Heat a nice big skillet that you have a lid for over medium. Add the olive oil and butter and let it foam up and settle back down. Add the spinach, about 1/4 at a time, turning with tongs as it wilts until it’s all wilted. Squeeze out all the excess liquid. Really. The liquid would make the finished dish unappetizing.
Return it to the skillet and add the garlic, artichoke hearts, jalapenos, salt and pepper and toss for a minute.
Turn off the heat, add the cheese, pop a cover on, and let it melt. Toss and serve.
My favorite knife. It’s a 7″ full tang Santoku. I chose the Ikon handle design, which is wonderfully ergonomic. I have spent hours on a produce sculpture before and my hand was just as comfy at the end. It’s worth the pennies.
My favorite cast iron skillet is a 12″ Lodge dual handle pan. Why, the long handles are too heavy to hold with a single hand when they’re loaded up. Since you’re using two hands anyway, you might as well get the ones that take up less space and stack so much better!
I get asked about my spice wall all the time. The magnetic tins on the wall are great for any spices or salt-free blends. Salt corrodes the tins, so anything with salt is in a glass jar on the counter underneath.
Ottolenghi: Flavor is the third book in Ottolenghi’s vegetarian series: Plenty, Plenty More, and Flavor. This is a gorgeous book filled with more delectable love poems to produce. Yes! If you adore or want to adore produce, you need this! All the dishes we tried were wonderfully complex, balanced, and filled with flavor. While quite a few of the dishes are an hour or two from start to finish, most of it is just an exercise in patience. Do this 5 minute step and come back in an hour to finish everything off. It is all worth it!
I’ll tell you all about all the dishes we tried in a minute. But first, let me share his recipe for Chaat Masala Potatoes with Yogurt and Tamarind with you. Don’t be fooled by their appearance. Two out of four of us think this is the yummiest in the book so far. The cumin, chiles and tamarind give this an amazing flavor. And his dual handling of the potatoes, first boiling, then roasting, gives them a perfectly pillowy interior and a crisp exterior. Perfection. A huge thank you to Ten Speed Press for letting me share them with you! I’ve added links at the bottom to all his books. The holidays are coming up, and these are the ultimate gift for any produce lover that wants to flex a little kitchen muscle. Prepare to crave what you’re supposed to eat!
The recipe calls for nigella seeds. Sometimes they’re called black cumin. If you’re a Penzey’s-head, they sell it as charnushka.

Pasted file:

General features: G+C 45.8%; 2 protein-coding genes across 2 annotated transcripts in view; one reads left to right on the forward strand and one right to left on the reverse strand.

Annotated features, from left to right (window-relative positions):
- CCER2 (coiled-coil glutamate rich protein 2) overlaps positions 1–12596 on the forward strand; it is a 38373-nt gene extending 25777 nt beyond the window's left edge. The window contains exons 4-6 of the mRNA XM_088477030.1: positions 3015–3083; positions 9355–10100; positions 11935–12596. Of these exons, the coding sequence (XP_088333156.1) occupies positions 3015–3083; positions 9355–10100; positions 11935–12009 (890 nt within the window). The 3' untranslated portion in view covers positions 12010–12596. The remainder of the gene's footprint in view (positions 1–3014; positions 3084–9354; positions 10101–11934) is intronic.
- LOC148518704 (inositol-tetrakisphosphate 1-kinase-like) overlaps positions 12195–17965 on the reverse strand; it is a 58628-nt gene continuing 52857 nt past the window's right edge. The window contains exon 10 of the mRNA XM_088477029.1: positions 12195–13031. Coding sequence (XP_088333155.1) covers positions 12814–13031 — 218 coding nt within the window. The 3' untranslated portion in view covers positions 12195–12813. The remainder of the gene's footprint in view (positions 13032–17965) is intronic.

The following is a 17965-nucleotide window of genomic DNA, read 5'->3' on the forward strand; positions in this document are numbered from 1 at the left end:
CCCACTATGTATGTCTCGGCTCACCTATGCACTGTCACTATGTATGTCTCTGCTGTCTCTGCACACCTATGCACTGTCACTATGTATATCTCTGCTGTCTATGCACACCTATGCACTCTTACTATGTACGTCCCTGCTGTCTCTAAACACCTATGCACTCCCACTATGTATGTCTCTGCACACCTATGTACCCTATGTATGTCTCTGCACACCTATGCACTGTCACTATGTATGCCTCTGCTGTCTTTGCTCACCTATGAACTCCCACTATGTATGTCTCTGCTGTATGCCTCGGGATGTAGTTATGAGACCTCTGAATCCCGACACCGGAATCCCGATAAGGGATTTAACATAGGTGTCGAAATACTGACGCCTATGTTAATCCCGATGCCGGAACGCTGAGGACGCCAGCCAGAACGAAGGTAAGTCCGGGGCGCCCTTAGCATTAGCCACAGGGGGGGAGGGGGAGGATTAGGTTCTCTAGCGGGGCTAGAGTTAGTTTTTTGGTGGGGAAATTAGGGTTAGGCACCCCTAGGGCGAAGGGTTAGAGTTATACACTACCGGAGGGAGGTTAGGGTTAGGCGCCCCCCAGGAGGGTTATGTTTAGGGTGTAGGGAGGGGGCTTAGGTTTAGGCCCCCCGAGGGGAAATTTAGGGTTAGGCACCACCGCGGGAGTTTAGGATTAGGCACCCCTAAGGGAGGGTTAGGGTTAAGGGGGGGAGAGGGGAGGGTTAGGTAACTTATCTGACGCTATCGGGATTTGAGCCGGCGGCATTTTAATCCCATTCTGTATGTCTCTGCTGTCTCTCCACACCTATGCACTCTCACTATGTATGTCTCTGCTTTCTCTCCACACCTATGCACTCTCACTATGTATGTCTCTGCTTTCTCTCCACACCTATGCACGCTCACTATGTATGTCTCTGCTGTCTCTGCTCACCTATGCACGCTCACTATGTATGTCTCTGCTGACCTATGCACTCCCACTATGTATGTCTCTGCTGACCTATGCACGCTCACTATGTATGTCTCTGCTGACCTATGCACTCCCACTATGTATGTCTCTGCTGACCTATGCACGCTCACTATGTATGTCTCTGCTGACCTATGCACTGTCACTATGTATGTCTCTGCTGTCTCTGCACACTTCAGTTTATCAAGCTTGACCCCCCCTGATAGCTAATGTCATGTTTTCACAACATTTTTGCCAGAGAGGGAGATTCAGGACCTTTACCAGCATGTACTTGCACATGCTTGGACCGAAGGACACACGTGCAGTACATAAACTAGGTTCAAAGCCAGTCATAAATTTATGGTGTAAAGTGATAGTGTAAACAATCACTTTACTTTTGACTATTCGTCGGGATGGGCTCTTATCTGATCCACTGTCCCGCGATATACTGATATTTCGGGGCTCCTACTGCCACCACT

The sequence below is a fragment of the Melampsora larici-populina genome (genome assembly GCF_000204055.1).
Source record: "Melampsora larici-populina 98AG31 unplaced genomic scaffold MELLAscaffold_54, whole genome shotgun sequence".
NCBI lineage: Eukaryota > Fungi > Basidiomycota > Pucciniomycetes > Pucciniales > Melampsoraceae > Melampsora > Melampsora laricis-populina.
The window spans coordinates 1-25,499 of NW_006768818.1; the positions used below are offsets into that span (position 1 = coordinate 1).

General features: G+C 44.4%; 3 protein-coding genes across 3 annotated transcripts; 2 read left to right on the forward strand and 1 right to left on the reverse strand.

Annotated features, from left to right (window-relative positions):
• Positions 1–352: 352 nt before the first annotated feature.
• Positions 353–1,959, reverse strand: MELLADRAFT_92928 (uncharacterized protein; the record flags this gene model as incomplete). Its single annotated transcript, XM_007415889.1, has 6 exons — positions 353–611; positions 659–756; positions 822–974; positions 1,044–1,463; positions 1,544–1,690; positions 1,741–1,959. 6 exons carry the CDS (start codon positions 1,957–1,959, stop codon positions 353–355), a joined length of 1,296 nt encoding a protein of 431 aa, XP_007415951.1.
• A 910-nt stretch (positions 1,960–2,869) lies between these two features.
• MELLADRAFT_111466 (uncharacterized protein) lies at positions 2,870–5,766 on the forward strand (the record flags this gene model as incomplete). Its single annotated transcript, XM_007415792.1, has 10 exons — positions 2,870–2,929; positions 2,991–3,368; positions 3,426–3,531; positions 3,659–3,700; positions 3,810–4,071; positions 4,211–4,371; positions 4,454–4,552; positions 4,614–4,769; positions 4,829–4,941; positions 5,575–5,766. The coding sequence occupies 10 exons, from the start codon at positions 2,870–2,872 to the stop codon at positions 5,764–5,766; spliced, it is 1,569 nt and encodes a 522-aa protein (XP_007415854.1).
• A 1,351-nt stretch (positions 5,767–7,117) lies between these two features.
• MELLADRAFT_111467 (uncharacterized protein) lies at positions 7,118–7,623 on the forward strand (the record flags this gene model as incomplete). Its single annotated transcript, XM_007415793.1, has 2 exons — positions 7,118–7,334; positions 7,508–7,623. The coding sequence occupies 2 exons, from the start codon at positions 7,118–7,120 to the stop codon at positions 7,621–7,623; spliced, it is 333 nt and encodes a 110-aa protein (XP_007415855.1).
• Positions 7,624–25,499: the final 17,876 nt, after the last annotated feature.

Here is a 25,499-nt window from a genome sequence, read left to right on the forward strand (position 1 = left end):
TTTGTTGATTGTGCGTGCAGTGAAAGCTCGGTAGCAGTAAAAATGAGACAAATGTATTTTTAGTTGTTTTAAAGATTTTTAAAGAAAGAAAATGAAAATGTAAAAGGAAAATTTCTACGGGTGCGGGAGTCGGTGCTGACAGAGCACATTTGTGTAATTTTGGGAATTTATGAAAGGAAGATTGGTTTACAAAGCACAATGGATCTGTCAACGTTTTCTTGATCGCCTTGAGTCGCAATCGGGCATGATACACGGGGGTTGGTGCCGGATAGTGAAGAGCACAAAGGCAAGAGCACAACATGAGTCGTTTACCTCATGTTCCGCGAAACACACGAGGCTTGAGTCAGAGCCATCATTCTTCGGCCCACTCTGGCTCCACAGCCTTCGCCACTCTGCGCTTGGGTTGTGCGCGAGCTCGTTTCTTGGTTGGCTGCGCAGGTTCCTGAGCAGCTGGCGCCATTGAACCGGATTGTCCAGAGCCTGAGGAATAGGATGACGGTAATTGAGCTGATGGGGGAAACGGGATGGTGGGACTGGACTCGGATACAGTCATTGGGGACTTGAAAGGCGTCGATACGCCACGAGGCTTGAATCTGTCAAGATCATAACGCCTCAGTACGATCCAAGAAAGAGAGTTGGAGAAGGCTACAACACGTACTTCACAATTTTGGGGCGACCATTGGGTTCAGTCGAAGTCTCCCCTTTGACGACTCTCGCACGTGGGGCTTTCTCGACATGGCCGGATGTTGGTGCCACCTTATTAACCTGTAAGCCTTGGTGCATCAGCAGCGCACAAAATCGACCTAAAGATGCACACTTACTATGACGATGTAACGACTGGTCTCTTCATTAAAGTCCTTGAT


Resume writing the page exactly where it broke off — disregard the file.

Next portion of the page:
If you’re already a Milk Street fan, you are going to adore Cookish!! This is my 4th Milk Street book, and it absolutely delivers. It’s my favorite kind of food – lazy posh. To my delight, it opens with a really extensive vegetable chapter. The ingredients are few, and it’s always just a couple steps between you and a plateful of flavor. The dishes are imaginative and balanced. They give lots of alternatives so it’s easy to make it work with what you have on hand, and you wont feel like you need to have every vinegar and jarred sauce available. I recommend this to anyone who likes lots of global flavor and enjoys minimalism.
I’ve only had the book for a few days and didn’t want to start in with a review until I really cooked the book. I’ll share my thoughts and pics of the dishes we tried in a second, but first I wanted to share a fabulous recipe with you, Jalapeno-apricot glazed chicken thighs. They’ve got tons of flavor and are on the table in 20 minutes, and only 5 of those involve the cook. I made my favorite sweet potatoes to go with them and had to get them started first so everything would finish at the same time. A big thank you to Milk Street for letting me share it with you!
It’s fall. For me, that’s kind of a big game of “will it roast”? Pineapple? Oh, heck yes! It’s like a dish and the world’s best home fragrance rolled into one. No candle necessary. Hope you love it, too!
You don’t like pumpkin spice? I *guess* you can use those words together. How about some lovely fall apples then? Roasting them brings out extra natural sweetness, so you don’t even have to think about adding sweetener!